Included on this excellent CD is Round O, Z.T684 from Purcell’s 1695 incidental music for Aphra Behn’s Abdelazer, a lovely miniature that is formed upon the recurring pattern of the round. It is immediately familiar because it is the.melodic source of Benjamin Britten’s A Young Person’s Guide to the Orchestra. This serves to remind the listener how Purcell’s music has managed to rise from the ashes of lost time, above that of his forgotten contemporaries, to influence the music of our era. This connection between Purcell and Britten has another significant aspect: England did not produce as universally a gifted composer as the great Baroque master for the more than two centuries between his untimely death at age 36 in 1695 and the advent of the talented modernist. English music relied on immigrant masters like Handel and J. C. Bach for its sustenance during that lengthy interregnum.
With the Restoration of the English monarchy, a tremendous rebirth of interest in musical forms – both sacred and secular – swept the nation. There was a genuine restoration of the old musical traditions in most areas of the country. The Puritanism prevalent in many parts of England before the Civil War had by now largely vanished. The regime under Cromwell had silenced most music, leading to the withering of centuries of hard-won knowledge and the inevitable atrophying of talent. Henry Purcell arrived during the post-Puritan renaissance and was the beneficiary of a tabula rasa upon which to bring to consummation all of the divergant tendencies of the English middle baroque that had existed before the Civil War. Tendencies evolved just before the wave of the late Italian baroque style that swept over England. Not since the golden age of the English Madrigalists had music been in such a creative ferment.
Purcell was a creature of the rarified air of court life. He relished its conventions and the mannered artificialities of Restoration society. Within those constraints Purcell took the superficial aspects of the late 17th century English world and fashioned it, like an alchemist, into art. These superficial traits in Purcell’s music have often been observed. They are a result of the purpose served by music in Restoration society. Music was meant to entertain and to do so sensuously. It is hardly a surprise that in a world where music was considered an ornament, a bright bauble with which to divert the slightly bored and slightly intelligent aristrocat, that ornamentation in music would assume singular importance. The suites found on this recording, each one usually comprised of four dances organized into a single sonorous set, have a jewel-like brilliance. They are full of melodic and harmonic twists and oddities, replete with splendid sunbursts of ornamentation that dazzle the listener. Other portions are sweetly lyrical, often poignant and heart-breaking in their intimations of mortality. One can hear the gentle birth of the Rococo in these beautifully assembled morsels of sonic beauty.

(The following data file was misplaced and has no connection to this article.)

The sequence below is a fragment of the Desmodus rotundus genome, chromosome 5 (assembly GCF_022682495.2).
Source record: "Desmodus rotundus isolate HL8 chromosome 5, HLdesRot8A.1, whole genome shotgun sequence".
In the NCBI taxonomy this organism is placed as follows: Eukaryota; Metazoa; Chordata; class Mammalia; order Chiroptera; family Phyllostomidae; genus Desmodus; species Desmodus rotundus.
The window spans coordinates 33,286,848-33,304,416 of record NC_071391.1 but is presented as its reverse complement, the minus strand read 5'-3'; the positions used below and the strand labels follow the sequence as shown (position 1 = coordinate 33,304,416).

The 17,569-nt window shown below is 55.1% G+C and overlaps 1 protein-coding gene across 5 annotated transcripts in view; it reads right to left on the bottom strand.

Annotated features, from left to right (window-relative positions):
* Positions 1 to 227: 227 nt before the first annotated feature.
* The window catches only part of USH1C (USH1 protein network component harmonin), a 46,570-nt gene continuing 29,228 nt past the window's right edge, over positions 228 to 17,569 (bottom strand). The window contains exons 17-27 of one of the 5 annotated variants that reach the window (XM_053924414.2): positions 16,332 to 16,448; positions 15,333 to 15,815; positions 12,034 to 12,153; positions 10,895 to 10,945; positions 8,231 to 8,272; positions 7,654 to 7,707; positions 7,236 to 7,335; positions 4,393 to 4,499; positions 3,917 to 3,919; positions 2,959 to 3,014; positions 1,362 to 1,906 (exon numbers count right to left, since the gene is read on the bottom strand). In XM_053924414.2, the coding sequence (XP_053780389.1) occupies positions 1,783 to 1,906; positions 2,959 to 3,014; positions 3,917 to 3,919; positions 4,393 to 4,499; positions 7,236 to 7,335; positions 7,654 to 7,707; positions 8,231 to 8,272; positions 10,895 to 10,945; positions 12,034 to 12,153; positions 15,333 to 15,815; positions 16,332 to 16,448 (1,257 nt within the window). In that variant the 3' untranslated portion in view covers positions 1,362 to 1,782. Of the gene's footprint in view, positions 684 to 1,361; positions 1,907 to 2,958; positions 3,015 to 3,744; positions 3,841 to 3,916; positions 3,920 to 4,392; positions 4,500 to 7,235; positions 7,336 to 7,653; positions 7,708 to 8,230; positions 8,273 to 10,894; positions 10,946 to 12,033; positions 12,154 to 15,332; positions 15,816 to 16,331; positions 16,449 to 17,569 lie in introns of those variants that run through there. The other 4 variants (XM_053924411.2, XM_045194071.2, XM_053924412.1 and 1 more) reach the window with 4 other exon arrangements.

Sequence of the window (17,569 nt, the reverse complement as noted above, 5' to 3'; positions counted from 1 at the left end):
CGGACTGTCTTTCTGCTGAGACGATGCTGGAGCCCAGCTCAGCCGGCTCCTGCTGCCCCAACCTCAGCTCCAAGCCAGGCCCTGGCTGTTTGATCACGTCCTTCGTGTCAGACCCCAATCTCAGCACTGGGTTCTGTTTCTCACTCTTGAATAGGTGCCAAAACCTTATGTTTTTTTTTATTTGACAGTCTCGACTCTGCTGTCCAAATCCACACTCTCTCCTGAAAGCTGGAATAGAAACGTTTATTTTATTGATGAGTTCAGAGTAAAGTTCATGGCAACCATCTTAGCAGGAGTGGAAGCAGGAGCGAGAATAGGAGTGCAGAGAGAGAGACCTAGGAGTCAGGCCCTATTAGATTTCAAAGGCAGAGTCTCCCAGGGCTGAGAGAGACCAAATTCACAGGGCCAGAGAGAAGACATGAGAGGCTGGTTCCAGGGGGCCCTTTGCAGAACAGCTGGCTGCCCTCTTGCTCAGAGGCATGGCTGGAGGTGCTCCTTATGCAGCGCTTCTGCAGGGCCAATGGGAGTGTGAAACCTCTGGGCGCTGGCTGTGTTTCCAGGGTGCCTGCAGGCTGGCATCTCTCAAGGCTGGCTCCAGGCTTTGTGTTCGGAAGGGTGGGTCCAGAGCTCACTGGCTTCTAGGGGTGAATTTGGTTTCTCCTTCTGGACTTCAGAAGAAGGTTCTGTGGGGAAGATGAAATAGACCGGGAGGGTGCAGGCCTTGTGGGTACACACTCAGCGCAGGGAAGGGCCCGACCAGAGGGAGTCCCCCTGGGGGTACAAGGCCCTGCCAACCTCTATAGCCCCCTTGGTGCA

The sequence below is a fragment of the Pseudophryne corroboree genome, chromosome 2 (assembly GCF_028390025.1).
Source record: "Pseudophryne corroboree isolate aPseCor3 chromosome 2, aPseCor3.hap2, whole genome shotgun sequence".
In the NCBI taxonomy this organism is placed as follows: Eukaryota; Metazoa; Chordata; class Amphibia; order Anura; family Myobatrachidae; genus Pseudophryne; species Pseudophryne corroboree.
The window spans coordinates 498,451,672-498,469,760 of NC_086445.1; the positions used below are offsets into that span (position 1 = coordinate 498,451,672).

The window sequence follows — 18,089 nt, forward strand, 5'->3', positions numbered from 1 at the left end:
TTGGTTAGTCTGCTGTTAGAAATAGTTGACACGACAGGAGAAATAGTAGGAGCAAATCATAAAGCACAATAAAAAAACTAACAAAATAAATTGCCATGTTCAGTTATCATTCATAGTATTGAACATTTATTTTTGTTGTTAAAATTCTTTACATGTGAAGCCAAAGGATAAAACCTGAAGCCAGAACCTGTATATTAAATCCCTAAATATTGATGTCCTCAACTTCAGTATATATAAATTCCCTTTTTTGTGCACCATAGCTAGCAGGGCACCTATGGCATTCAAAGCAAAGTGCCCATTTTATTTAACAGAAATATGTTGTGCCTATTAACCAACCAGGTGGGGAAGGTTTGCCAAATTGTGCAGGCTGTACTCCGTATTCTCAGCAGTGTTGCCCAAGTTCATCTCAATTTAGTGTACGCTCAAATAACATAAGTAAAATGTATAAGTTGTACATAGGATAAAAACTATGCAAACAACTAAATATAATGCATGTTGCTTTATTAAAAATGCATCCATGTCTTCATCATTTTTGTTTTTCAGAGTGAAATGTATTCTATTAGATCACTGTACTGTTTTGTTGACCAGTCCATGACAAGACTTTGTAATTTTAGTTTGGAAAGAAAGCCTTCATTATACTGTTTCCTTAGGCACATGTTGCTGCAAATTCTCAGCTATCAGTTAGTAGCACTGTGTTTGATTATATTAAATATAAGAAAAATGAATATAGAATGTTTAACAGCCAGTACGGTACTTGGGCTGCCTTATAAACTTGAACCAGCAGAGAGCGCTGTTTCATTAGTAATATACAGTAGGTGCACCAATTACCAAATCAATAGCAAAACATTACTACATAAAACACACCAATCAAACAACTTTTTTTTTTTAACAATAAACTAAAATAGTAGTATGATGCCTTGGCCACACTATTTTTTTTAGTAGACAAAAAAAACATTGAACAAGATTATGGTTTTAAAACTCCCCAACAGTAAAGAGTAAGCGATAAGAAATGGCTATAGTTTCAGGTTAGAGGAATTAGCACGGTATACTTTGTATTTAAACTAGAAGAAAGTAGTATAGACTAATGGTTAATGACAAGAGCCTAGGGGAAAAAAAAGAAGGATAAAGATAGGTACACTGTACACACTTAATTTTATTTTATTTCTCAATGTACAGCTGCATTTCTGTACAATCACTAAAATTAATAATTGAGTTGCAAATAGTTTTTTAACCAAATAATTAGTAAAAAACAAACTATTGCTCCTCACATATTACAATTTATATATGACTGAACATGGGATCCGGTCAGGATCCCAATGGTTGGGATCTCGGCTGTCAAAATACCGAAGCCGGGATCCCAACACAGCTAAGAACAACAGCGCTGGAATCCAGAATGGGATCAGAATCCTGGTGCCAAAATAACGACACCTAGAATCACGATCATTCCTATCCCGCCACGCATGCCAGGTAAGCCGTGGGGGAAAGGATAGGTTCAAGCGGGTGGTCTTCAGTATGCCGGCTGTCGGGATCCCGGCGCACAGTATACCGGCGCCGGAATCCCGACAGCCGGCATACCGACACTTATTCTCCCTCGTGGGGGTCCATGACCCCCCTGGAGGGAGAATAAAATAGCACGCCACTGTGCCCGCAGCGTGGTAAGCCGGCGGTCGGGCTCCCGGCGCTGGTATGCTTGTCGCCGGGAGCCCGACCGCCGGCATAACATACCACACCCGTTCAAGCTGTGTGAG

Richard Egarr on harpsichord has a masterful touch that serves to bring these pieces to life. He is sure-handed in the complex ornamentation that are their hallmark. Arpeggios are played with an emphasis on expressive dynamics that sounds almost effortless – quite difficult on harpsichord, which by its very nature as a plucked string instrument does not easily lend itself to dynamics. Egarr’s playing is lyrical and tender when necessary. It is percussive in the faster dances, making one eager to get up and jig or dance the sailor’s horn pipe as long as no one is watching. There is an inevitable sameness when taken as a whole. These are not the most profound of compositions. Breaking up a session into halves might be the best way to listen to this recording. Harmonia mundi’s engineers capture the harpsichord’s sound beautifully. The recording is rich and sonorous, never allowing the often delicate sound of the instrument to become brittle or coarse. There is a natural ambiance: not too close but nicely focused in the near distance with a hint of reverb. This is a lovely recording of these comparatively rare pieces.
— Mike Birman